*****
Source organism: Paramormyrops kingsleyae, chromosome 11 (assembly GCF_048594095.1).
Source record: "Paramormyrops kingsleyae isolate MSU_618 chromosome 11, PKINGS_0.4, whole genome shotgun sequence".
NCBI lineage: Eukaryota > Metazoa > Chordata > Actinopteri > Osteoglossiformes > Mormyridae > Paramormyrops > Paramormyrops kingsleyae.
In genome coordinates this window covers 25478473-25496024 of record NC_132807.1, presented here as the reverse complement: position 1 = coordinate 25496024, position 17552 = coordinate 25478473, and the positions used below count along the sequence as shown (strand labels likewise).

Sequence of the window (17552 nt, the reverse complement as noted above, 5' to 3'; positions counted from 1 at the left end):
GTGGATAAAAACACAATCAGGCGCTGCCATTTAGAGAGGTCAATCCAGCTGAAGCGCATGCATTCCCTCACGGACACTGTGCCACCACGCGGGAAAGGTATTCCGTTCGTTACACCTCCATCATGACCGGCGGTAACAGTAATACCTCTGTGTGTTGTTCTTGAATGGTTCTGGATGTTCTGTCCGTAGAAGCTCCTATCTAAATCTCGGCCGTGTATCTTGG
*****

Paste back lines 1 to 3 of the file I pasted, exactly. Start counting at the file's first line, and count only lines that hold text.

Source organism: Paramormyrops kingsleyae, chromosome 11 (assembly GCF_048594095.1).
Source record: "Paramormyrops kingsleyae isolate MSU_618 chromosome 11, PKINGS_0.4, whole genome shotgun sequence".
NCBI lineage: Eukaryota > Metazoa > Chordata > Actinopteri > Osteoglossiformes > Mormyridae > Paramormyrops > Paramormyrops kingsleyae.